David Bouchier-Hayes

Back in February I wrote about my own personal experience having received the Pfizer COVID-19 vaccine, and the positive impact that it had on me personally. I am delighted to be able to say that many club members (although obviously not all) have now also been vaccinated.

During this time I also became a vaccinator myself and have vaccinated approximately 75 people. I would have to say that it has been one of the most rewarding things that I have done in the 30 years that I have been a doctor.

In terms of the COVID-19 pandemic overall, I thought I would take the opportunity to give you my own thoughts from a medical point of view and discuss briefly what we has individuals and as a club can continue to do to improve the situation.

The virus has inevitably mutated into a more transmissible variant (“Delta”) and this is most likely not the last variant that we will see.  The upshot is that infection rates remain extremely high. This tends to be in the younger age group of 15-29 years of age, mainly because this group are only partly vaccinated as of yet. Although hospitalisations have been markedly reduced, we are still seeing quite a significant number of people being admitted to hospital and now we are starting to see young men and women in their 20s very unwell in the intensive care unit.  

So, whilst we are going in the right direction and are coming into the end game of this bizarre and challenging situation, the virus can still cause major disruption.  With this in mind, I would encourage every member of the club, from teenagers up to the oldest members, to get themselves vaccinated as soon as possible.

I know there have been concerns about the various vaccines that have been amplified incorrectly on social media. However, looking at the proper scientific data shows the incidence of severe side effects from any of the vaccines is extremely rare and much less than the risk of acute COVID, or more worryingly, Long COVID which we know very little about as of yet.

This remains an illness that you do not want to get, no matter what age you are, with some recent work showing that it may she calls a destruction of brain tissue in a significant number of people, which highlights the seriousness of the situation. 

All adult club members are now in a position to be able to register for vaccination, and indeed my own local pharmacist in Roscam just received a supply of single shot Johnson & Johnson vaccine which he was giving to 3 young men in the short time that I was in his premises yesterday. I would encourage people to also look at this route of utilising the pharmacists.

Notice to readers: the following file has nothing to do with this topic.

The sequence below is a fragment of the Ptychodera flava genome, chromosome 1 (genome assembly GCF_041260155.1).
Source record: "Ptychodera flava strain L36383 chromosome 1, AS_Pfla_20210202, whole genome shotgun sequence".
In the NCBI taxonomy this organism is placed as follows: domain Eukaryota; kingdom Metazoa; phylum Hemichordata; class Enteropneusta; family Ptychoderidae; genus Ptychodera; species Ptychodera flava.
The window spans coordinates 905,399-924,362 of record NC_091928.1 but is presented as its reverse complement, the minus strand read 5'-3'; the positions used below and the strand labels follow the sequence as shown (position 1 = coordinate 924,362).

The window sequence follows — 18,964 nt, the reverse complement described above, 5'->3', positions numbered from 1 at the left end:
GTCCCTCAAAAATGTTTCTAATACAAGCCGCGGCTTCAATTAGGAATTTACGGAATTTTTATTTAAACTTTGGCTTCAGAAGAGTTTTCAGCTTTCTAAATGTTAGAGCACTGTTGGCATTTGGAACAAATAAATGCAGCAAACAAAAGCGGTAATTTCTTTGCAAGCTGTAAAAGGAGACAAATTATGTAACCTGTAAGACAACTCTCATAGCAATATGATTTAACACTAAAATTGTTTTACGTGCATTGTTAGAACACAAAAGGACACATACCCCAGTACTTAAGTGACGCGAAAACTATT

As I said, the side effect profile for severe side effects is extremely rare and I myself have given over 75 people two doses of vaccine which I think shows the level of trust that I have personally in the vaccines, and that almost all of my medical colleagues do as well.

The only way to beat this virus and return to normality is via vaccination.  By being vaccinated you are protecting not only yourself but also those around you, including those who for other reasons cannot be vaccinated.  

One of the amazing aspects of rugby is team work, where people are willing to put themselves in physical danger for the betterment of the team overall.  If you are willing to put body on the line for your teammates on the rugby field, I think that same sense of team work and interest in the betterment of others will help you to decide that vaccination is in not only your best interest, but the team and the community’s best interest too.

I would also point out that we need to remain vigilant in terms of minimisation of social and physical contact, maintaining social distancing, mask wearing where necessary, not sharing car journeys with each other unless everyone is vaccinated, not sharing equipment and sticking to pods of 15 (or the appropriate number) in training, and filling out the fitness to play declaration on every occasion throughout all levels of the club.  

One positive case has the possibility of taking out 15 players for 2 weeks, not only from training and playing but also from work and all other social contact. We all have a responsibility to each other and to the club in general to minimise the risks of any of us transmitting the virus if we are positive.

As I said previously in February, vaccines are the way out of this intolerable situation we are in and I am delighted that this prediction is coming true.  We are in a much better position than we were at at almost any stage over the last 18 months, and there is certainly hope not just on the horizon, but much closer than that.  

I would encourage every club member for the sake of themselves, an their teammates, the club and the community in general to get themselves vaccinated as quickly as possible, to believe in fact and hard science, and to put your faith in what to see around you in terms of how effective the vaccines have been to date. By pulling together and looking after each other, we will see this out until the end and return to a significant sense of normality over the next couple of months.

I would like to applaud everyone for the phenomenal efforts that they have put in over the last 18 months, especially the efforts of those who stepped forward to volunteer as COVID compliance officers, as well as the club officers who have always taken this situation very seriously, and have been open to listening to my suggestions and advice.

I think all of us deserve an evening of celebration sometime in the future and I would be very hopeful that that will be in the next couple of months.

Best of luck to everyone in this new season and remember, PLEASE GET VACCINATED!

Prof. David Bouchier-Hayes  (DBH)
Club COVID Safety Officer and Medical Supervisor